Federal and local officials began ramping up security over the weekend in preparation for former President Trump’s arraignment Tuesday, following his indictment over retaining classified documents.
Trump was indicted Thursday by a federal grand jury in Florida on 37 criminal counts, including 31 counts for willful retention of national defense secrets in violation of the Espionage Act, as well as one count of making false statements and one count of conspiracy to obstruct justice, one count of withholding a document or record, one count of corruptly concealing a document or record, one count of concealing a document in a federal investigation, one count of a scheme to conceal.
Authorities in Florida have already announced that many of the roads would be closed in the area around the Federal Courthouse in Miami, while Miami Police Chief Manny Morales said Friday, “The Miami Police Department is ready to ensure the safety of the city.”
The U.S. Marshal Service (USMS), which provides security around the courthouse, is coordinating with local law enforcement. “Ensuring that judges can rule independently and free from harm or intimidation is paramount to the rule of law, and a fundamental mission of the USMS,” the agency said in a statement.
Security has ramped up not just in downtown Miami but also nationwide. FBI special agents across the country have been actively working to identify possible threats amid escalating rhetoric that has arisen in the wake of Trump’s indictment, from inside the halls of Congress as well as online.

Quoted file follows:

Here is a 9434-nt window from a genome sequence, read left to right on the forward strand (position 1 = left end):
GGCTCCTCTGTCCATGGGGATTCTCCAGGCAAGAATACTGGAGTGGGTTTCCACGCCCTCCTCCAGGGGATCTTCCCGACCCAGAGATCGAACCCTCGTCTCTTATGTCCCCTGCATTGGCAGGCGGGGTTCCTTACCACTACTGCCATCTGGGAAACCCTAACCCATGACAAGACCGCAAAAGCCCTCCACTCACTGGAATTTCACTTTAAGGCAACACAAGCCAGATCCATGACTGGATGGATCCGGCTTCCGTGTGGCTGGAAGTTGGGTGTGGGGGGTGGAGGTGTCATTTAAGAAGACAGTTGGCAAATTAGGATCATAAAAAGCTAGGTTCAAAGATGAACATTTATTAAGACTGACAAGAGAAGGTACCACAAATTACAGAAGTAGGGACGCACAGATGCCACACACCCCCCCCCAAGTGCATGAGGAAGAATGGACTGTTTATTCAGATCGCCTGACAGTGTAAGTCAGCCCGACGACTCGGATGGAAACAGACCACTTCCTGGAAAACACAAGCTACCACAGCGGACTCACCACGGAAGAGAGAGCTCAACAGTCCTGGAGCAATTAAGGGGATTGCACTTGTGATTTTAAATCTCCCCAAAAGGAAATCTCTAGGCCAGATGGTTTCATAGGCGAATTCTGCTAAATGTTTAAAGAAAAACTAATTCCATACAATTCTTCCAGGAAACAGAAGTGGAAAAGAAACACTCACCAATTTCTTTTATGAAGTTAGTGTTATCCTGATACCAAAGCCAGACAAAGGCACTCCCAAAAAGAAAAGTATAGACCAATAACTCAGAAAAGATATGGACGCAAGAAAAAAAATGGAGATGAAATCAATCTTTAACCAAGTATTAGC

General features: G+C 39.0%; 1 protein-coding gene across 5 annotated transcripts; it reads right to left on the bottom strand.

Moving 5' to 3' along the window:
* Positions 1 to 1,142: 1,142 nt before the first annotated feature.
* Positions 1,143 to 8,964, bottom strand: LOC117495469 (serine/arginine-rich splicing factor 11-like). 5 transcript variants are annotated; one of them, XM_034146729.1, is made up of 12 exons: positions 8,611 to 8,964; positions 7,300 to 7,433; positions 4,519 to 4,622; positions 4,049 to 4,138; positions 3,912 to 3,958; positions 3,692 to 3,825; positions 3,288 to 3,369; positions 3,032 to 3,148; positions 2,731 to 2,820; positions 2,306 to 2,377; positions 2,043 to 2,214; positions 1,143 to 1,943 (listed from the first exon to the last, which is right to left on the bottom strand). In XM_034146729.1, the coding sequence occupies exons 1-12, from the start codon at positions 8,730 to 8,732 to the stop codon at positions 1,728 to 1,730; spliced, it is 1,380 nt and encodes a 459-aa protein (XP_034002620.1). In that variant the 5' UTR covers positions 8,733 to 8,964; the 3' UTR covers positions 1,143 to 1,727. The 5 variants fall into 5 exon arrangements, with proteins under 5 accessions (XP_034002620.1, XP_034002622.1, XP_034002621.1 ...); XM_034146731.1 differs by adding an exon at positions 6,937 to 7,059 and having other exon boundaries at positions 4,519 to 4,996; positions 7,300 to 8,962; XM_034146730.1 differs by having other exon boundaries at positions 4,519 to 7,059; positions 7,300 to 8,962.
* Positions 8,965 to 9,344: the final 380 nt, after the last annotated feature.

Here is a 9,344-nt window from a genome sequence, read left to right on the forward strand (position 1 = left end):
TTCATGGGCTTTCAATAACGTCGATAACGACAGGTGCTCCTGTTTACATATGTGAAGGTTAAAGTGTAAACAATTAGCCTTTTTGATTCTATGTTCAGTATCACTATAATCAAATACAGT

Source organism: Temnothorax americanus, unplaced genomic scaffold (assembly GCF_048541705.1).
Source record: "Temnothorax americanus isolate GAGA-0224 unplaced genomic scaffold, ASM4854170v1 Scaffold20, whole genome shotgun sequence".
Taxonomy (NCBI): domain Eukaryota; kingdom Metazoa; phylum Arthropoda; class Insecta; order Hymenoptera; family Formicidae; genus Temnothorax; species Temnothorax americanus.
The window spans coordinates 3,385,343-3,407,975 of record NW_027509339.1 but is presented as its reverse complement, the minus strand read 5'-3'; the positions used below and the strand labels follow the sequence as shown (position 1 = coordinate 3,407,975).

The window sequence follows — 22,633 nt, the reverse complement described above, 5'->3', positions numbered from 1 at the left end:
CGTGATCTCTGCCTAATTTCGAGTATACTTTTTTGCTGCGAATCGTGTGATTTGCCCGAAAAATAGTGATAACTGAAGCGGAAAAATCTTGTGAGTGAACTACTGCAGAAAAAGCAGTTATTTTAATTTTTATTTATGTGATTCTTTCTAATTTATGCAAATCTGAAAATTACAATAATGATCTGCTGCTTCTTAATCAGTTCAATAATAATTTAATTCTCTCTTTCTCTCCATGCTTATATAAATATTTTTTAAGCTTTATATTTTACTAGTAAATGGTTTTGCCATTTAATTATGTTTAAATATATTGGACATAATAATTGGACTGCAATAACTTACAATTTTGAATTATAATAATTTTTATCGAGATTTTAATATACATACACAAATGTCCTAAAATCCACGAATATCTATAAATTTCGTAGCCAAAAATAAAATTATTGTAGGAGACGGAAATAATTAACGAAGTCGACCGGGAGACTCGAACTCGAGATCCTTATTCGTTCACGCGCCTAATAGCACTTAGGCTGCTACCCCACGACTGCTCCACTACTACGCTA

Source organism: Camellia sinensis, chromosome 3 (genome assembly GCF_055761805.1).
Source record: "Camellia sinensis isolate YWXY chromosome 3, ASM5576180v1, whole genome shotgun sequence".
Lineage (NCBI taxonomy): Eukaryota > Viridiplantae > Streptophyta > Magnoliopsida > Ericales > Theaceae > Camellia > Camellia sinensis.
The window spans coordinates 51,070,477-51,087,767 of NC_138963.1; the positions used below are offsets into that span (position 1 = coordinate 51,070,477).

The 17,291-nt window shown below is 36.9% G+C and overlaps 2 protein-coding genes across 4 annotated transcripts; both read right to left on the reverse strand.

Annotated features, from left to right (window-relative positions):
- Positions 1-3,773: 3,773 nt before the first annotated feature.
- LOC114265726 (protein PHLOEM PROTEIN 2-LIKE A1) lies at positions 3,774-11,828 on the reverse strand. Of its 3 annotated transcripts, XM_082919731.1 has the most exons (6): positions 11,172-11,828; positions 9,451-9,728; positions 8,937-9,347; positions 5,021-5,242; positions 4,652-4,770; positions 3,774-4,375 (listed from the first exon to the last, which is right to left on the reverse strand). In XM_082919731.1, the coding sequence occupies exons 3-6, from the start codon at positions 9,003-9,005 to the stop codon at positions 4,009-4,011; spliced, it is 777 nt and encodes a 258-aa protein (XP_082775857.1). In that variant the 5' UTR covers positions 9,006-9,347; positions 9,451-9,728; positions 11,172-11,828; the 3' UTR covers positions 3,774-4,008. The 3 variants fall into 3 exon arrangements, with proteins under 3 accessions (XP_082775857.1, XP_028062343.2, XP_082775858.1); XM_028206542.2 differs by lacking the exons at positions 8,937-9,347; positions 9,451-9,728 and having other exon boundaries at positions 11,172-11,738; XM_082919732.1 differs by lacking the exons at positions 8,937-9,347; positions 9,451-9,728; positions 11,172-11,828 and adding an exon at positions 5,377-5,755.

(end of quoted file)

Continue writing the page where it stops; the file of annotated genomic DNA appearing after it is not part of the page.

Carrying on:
“We have now reached a war phase,” Rep. Andy Biggs (R-AZ) tweeted Friday. “Eye for an eye.”
Biggs’ office later attempted to clarify, saying his comment was a call for Republicans to “step up and use their procedural tools” to counter “the Left’s weaponization” of federal law enforcement.
Failed Arizona gubernatorial candidate Kari Lake (R)—who like Biggs is a 2020 election denier—told a crowd at the Republican convention in Georgia Friday night, “And I’m going to tell you, most of us are card-carrying members of the NRA,” adding, “That’s not a threat, that’s a public service announcement.”
Authorities were also monitoring plans for pro-Trump rallies in Miami, including one outside the federal courthouse on Tuesday purportedly organized by a local chapter of far-right extremist group the Proud Boys, some of whose leaders have been found guilty of seditious conspiracy for their roles in the deadly January 6, 2021 insurrection on the U.S. Capitol.
The grand jury’s federal indictment follows a search warranted raid on August 8 by FBI agents on Trump’s Florida country club residence, Mar-a-Lago. According to the unsealed indictment, agents found more than 100 documents marked classified during their search of the property. Boxes stored in places such as “a ballroom, a bathroom & a shower, an office space, his bedroom and a storage room” included classified information from such federal agencies as the CIA, Pentagon, NSA, and the National Reconnaissance Office, among others.
In November, Attorney General Merrick Garland appointed veteran career prosecutor Jack Smith as special counsel in the investigation.
Tuesday marks the second time in just over two months that Trump is facing criminal arraignment.
In April Trump was arraigned on 34 felony counts of falsifying business records and conspiracy related to his role in hush money payments during the 2016 campaign season—a first in U.S. history. That indictment came down in New York State court.
The grand jury in Florida’s indictment is another historic first—the charging of a former U.S. President with federal crimes.